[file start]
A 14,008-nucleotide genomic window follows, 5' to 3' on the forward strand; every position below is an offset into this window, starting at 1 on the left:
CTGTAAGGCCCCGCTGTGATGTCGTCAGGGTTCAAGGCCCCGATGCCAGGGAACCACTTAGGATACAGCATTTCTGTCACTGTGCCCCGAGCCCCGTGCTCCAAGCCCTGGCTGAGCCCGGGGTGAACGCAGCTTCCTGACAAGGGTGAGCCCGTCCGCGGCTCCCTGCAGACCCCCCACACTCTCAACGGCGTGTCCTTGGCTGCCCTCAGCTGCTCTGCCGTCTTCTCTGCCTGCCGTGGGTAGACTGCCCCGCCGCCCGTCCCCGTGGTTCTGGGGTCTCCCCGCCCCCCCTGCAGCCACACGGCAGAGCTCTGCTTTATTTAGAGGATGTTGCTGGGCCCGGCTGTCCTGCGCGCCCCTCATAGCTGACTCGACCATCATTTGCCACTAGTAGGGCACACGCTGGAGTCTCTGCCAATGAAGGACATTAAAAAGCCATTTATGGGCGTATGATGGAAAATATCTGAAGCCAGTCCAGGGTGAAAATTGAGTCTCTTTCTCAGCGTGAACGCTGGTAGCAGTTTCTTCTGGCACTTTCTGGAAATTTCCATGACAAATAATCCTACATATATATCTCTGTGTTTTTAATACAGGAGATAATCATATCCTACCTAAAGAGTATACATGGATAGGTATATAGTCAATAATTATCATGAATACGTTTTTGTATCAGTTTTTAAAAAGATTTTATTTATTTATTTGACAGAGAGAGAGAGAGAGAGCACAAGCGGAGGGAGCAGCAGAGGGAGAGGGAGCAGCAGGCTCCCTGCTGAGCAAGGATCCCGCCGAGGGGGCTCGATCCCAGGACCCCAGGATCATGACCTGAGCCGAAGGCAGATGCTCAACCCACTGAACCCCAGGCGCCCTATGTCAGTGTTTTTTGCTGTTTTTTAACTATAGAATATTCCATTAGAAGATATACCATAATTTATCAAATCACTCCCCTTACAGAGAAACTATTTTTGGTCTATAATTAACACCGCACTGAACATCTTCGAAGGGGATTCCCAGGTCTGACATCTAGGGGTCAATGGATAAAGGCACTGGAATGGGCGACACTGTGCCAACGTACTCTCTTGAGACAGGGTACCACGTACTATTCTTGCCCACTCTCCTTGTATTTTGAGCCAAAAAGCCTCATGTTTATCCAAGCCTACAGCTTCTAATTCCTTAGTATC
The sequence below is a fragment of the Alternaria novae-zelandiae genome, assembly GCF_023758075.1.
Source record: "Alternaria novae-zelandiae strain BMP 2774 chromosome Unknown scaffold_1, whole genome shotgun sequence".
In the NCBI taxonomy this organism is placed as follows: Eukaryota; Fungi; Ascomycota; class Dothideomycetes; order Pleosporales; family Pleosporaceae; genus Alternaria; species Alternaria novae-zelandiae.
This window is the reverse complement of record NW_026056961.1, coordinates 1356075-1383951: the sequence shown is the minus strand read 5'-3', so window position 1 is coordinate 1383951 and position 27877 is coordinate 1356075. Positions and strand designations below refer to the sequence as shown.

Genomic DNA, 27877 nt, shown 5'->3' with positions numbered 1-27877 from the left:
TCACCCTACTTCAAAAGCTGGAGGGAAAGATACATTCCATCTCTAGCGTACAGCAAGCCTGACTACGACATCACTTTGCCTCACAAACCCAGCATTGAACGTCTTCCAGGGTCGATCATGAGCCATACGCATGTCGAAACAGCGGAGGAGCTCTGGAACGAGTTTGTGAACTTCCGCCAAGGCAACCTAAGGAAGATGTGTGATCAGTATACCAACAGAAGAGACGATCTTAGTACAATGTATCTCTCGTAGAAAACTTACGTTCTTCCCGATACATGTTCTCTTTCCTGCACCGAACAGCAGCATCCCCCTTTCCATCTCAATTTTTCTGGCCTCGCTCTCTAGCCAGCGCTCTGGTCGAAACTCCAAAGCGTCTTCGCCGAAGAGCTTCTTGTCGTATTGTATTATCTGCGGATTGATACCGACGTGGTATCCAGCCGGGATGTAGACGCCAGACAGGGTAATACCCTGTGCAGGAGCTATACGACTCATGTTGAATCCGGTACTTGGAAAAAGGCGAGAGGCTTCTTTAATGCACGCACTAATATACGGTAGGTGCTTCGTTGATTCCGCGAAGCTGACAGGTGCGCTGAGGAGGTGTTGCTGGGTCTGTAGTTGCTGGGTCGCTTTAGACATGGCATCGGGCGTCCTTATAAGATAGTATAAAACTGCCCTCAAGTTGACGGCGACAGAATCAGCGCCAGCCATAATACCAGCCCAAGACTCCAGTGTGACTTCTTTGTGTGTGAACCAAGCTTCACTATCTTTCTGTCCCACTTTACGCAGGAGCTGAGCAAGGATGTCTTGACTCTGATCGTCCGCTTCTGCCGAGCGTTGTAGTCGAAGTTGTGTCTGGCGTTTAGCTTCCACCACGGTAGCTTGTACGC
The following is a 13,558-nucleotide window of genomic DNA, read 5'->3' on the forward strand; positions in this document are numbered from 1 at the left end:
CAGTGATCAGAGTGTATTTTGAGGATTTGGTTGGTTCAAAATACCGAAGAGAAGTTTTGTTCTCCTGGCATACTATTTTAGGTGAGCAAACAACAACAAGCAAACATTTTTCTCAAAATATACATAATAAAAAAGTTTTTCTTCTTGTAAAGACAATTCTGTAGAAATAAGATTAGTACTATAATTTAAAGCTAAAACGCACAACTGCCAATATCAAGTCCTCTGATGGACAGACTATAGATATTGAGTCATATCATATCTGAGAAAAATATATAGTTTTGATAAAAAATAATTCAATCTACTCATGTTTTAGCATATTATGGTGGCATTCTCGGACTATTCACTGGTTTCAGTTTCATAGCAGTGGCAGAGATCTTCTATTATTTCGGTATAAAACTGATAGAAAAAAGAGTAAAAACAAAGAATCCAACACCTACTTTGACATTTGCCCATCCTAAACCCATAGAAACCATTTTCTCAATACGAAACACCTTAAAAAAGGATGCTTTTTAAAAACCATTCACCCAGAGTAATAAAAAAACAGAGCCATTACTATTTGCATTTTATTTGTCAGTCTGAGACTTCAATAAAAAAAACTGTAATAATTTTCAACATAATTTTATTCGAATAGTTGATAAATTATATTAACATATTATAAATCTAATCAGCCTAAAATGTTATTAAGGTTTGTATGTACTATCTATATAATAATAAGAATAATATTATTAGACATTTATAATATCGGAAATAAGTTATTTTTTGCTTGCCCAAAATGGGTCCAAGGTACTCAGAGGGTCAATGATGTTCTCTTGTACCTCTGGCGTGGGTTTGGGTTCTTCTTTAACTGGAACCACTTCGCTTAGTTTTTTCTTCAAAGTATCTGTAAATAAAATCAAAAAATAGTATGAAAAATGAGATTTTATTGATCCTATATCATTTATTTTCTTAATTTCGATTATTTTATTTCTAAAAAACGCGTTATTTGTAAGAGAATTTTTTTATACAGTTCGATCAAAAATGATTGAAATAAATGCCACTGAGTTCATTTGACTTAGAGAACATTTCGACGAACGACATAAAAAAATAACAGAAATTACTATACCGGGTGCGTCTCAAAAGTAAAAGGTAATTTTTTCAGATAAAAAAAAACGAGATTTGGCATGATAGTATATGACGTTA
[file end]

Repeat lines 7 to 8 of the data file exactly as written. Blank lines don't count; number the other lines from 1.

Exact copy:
Genomic DNA, 27877 nt, shown 5'->3' with positions numbered 1-27877 from the left:
TCACCCTACTTCAAAAGCTGGAGGGAAAGATACATTCCATCTCTAGCGTACAGCAAGCCTGACTACGACATCACTTTGCCTCACAAACCCAGCATTGAACGTCTTCCAGGGTCGATCATGAGCCATACGCATGTCGAAACAGCGGAGGAGCTCTGGAACGAGTTTGTGAACTTCCGCCAAGGCAACCTAAGGAAGATGTGTGATCAGTATACCAACAGAAGAGACGATCTTAGTACAATGTATCTCTCGTAGAAAACTTACGTTCTTCCCGATACATGTTCTCTTTCCTGCACCGAACAGCAGCATCCCCCTTTCCATCTCAATTTTTCTGGCCTCGCTCTCTAGCCAGCGCTCTGGTCGAAACTCCAAAGCGTCTTCGCCGAAGAGCTTCTTGTCGTATTGTATTATCTGCGGATTGATACCGACGTGGTATCCAGCCGGGATGTAGACGCCAGACAGGGTAATACCCTGTGCAGGAGCTATACGACTCATGTTGAATCCGGTACTTGGAAAAAGGCGAGAGGCTTCTTTAATGCACGCACTAATATACGGTAGGTGCTTCGTTGATTCCGCGAAGCTGACAGGTGCGCTGAGGAGGTGTTGCTGGGTCTGTAGTTGCTGGGTCGCTTTAGACATGGCATCGGGCGTCCTTATAAGATAGTATAAAACTGCCCTCAAGTTGACGGCGACAGAATCAGCGCCAGCCATAATACCAGCCCAAGACTCCAGTGTGACTTCTTTGTGTGTGAACCAAGCTTCACTATCTTTCTGTCCCACTTTACGCAGGAGCTGAGCAAGGATGTCTTGACTCTGATCGTCCGCTTCTGCCGAGCGTTGTAGTCGAAGTTGTGTCTGGCGTTTAGCTTCCACCACGGTAGCTTGTACGC